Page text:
The Hero Mentality: A Damaging Concept for Teamwork and Collaboration

The hero mentality is everywhere, and sport is a prime example. In football, the hero is the player that scores the goal. In cycling, it’s the rider who wins the sprint across the line. Even in mountaineering, the hero is the person who puts the flag at the top of the mountain.

However, the hero in each of these sports wouldn’t have achieved their accolade without the team behind them. Making the last-ditch tackles to prevent the opposition from scoring. Riding ahead for miles and miles to protect the energy of the sprint finisher. Carrying the excruciatingly heavy equipment that nourished and shielded the mountaineer on their way up the summit.

This same concept continues into the media, films, and television, as leading actors win the top prizes and fame. It’s no surprise, then, that this hero mentality trickles into our working and professional lives, too.

What does hero mentality look like at work?

In many organisations, value is placed on the individual contributions of specific heroes. They saved the day because they fought the biggest fire, they have the most extensive knowledge, or they do the biggest, most impressive thing.

And it’s great for the heroes, of course. They feel pretty good about themselves, gaining praise from the organisation top-to-bottom. What about the other people on the team?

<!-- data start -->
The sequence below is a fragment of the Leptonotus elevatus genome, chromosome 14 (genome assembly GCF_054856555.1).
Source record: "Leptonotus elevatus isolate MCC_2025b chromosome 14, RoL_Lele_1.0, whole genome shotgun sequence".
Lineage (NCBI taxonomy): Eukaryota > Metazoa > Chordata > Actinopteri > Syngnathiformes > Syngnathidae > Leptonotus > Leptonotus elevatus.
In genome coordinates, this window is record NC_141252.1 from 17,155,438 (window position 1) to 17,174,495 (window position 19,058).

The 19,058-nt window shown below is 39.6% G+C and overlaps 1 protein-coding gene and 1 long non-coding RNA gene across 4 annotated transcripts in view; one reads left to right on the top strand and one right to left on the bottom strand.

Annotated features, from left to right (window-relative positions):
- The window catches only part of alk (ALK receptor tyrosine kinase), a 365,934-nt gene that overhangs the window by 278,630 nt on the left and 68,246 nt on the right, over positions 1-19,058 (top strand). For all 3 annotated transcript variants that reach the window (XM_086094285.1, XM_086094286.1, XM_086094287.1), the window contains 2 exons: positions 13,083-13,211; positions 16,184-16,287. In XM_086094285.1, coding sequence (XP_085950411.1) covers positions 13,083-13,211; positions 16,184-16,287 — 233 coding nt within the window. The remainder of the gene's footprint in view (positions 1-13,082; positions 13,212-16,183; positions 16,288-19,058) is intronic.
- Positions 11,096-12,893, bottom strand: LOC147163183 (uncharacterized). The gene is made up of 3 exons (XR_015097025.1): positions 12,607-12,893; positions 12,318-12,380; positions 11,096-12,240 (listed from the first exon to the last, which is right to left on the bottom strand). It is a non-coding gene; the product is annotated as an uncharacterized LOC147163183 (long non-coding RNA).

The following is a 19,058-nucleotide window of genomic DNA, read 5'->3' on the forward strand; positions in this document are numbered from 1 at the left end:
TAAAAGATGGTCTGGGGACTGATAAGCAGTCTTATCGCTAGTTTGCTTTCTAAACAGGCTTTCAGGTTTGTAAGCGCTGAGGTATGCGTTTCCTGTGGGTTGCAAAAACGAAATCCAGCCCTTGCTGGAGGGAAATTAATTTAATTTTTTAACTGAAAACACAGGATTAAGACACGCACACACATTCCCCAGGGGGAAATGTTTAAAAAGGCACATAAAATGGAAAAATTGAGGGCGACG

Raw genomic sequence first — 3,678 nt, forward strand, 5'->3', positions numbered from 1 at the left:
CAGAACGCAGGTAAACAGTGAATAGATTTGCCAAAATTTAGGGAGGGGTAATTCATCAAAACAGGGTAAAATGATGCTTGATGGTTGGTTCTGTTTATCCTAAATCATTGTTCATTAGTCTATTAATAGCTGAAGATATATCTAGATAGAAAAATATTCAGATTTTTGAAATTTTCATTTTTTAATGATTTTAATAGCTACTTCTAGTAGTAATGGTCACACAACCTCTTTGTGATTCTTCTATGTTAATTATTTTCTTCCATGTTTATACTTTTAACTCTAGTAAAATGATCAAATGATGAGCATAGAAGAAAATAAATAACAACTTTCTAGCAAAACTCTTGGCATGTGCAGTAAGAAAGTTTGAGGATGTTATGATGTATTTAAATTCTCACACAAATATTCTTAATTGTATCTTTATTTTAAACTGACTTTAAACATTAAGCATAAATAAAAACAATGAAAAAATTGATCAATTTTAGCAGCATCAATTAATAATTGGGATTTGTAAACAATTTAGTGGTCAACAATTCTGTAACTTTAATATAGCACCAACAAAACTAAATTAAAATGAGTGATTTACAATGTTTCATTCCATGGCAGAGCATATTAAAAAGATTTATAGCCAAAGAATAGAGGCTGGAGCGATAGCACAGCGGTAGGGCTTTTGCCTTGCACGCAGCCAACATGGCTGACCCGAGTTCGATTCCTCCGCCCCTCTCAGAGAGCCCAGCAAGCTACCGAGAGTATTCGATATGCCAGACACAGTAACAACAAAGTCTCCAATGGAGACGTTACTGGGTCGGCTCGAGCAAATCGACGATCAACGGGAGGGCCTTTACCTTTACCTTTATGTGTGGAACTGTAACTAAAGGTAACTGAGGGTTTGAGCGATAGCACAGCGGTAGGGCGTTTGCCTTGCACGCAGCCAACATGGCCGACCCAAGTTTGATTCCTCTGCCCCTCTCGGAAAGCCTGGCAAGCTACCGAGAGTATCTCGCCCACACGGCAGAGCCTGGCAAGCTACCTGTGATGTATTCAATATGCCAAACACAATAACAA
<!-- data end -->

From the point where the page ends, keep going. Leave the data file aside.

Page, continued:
Well, they don’t feel quite as good.

This hero mentality at work can be really damaging to the company as a whole. It can lead to information hoarding, so people wanting to keep ideas or projects to themselves. At the end of the day, it’s their individual contribution that is noticed and valued, so even though sharing is a better benefit for the rest of the team, there’s no incentive to do so.

Simply put, the hero mentality is a huge barrier to collaboration and teamwork.

Metrics that encourage this attitude

This hero-based mindset might be something that you, your team, or your company are encouraging completely by accident. It might have crept into your way of working without you even realising.

So, what encourages the hero mentality? Metrics like stack rankings are a great example. People are ordered based on things like the number of incidents they solve or the number of knowledge articles they create. This promotes competition and enforces the idea that if you’re first, then you’re the best.

It really comes down to the things we do, say, and reward. Now, our natural inclination isn’t necessarily always to be the hero. As humans, we do want to collaborate. We see value in this, and so do most organisations.

Shifting from the hero mentality to the team working mentality

If we value collaboration and teamwork, then why does the hero mentality so often take the forefront? And, how do we change this?

Looking at somebody’s individual contribution is undoubtedly very important for their own personal development. Team leaders and teams benefit from understanding performance on a person-to-person. Without this, we wouldn’t know how to improve, where we are lacking, or even if we’re happy with what we’re doing.